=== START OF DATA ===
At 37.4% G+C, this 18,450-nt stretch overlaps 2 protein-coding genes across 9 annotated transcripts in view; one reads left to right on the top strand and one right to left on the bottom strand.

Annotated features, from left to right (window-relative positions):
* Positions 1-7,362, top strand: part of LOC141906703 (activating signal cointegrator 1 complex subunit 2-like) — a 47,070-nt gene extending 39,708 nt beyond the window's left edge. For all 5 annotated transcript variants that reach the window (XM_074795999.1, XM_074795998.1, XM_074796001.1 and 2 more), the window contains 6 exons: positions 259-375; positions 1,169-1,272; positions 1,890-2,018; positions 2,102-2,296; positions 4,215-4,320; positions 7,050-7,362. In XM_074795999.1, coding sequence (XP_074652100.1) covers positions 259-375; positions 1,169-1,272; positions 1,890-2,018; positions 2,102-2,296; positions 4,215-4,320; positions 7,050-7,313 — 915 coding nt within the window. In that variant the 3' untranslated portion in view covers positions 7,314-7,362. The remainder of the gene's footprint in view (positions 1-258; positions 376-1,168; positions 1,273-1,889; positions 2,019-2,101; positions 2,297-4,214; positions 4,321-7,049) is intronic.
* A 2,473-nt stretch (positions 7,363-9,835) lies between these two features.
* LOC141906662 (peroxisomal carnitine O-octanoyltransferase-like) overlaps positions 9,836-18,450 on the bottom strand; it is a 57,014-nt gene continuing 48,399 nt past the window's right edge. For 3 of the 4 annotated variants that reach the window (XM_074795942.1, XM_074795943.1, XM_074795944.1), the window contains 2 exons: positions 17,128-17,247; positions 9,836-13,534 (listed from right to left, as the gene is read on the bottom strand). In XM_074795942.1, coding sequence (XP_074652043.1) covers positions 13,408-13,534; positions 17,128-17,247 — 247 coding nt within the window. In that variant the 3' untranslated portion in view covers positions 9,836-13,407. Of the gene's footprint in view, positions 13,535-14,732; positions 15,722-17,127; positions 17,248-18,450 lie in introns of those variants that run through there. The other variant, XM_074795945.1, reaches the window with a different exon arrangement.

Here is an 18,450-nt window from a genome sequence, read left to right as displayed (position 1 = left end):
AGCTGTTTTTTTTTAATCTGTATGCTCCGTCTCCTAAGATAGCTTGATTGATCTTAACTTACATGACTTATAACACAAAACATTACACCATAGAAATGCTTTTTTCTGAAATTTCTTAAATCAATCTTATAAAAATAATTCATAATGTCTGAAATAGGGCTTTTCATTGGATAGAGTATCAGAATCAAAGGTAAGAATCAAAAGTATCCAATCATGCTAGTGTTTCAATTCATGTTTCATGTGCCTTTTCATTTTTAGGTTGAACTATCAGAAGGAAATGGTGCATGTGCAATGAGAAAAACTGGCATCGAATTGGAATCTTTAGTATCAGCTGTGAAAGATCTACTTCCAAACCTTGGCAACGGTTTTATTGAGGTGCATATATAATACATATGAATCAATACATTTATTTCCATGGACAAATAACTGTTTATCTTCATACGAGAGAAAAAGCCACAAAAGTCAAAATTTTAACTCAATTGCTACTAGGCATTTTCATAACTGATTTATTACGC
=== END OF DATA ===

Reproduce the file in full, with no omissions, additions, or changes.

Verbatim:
At 37.4% G+C, this 18,450-nt stretch overlaps 2 protein-coding genes across 9 annotated transcripts in view; one reads left to right on the top strand and one right to left on the bottom strand.

Annotated features, from left to right (window-relative positions):
* Positions 1-7,362, top strand: part of LOC141906703 (activating signal cointegrator 1 complex subunit 2-like) — a 47,070-nt gene extending 39,708 nt beyond the window's left edge. For all 5 annotated transcript variants that reach the window (XM_074795999.1, XM_074795998.1, XM_074796001.1 and 2 more), the window contains 6 exons: positions 259-375; positions 1,169-1,272; positions 1,890-2,018; positions 2,102-2,296; positions 4,215-4,320; positions 7,050-7,362. In XM_074795999.1, coding sequence (XP_074652100.1) covers positions 259-375; positions 1,169-1,272; positions 1,890-2,018; positions 2,102-2,296; positions 4,215-4,320; positions 7,050-7,313 — 915 coding nt within the window. In that variant the 3' untranslated portion in view covers positions 7,314-7,362. The remainder of the gene's footprint in view (positions 1-258; positions 376-1,168; positions 1,273-1,889; positions 2,019-2,101; positions 2,297-4,214; positions 4,321-7,049) is intronic.
* A 2,473-nt stretch (positions 7,363-9,835) lies between these two features.
* LOC141906662 (peroxisomal carnitine O-octanoyltransferase-like) overlaps positions 9,836-18,450 on the bottom strand; it is a 57,014-nt gene continuing 48,399 nt past the window's right edge. For 3 of the 4 annotated variants that reach the window (XM_074795942.1, XM_074795943.1, XM_074795944.1), the window contains 2 exons: positions 17,128-17,247; positions 9,836-13,534 (listed from right to left, as the gene is read on the bottom strand). In XM_074795942.1, coding sequence (XP_074652043.1) covers positions 13,408-13,534; positions 17,128-17,247 — 247 coding nt within the window. In that variant the 3' untranslated portion in view covers positions 9,836-13,407. Of the gene's footprint in view, positions 13,535-14,732; positions 15,722-17,127; positions 17,248-18,450 lie in introns of those variants that run through there. The other variant, XM_074795945.1, reaches the window with a different exon arrangement.

Here is an 18,450-nt window from a genome sequence, read left to right as displayed (position 1 = left end):
AGCTGTTTTTTTTTAATCTGTATGCTCCGTCTCCTAAGATAGCTTGATTGATCTTAACTTACATGACTTATAACACAAAACATTACACCATAGAAATGCTTTTTTCTGAAATTTCTTAAATCAATCTTATAAAAATAATTCATAATGTCTGAAATAGGGCTTTTCATTGGATAGAGTATCAGAATCAAAGGTAAGAATCAAAAGTATCCAATCATGCTAGTGTTTCAATTCATGTTTCATGTGCCTTTTCATTTTTAGGTTGAACTATCAGAAGGAAATGGTGCATGTGCAATGAGAAAAACTGGCATCGAATTGGAATCTTTAGTATCAGCTGTGAAAGATCTACTTCCAAACCTTGGCAACGGTTTTATTGAGGTGCATATATAATACATATGAATCAATACATTTATTTCCATGGACAAATAACTGTTTATCTTCATACGAGAGAAAAAGCCACAAAAGTCAAAATTTTAACTCAATTGCTACTAGGCATTTTCATAACTGATTTATTACGC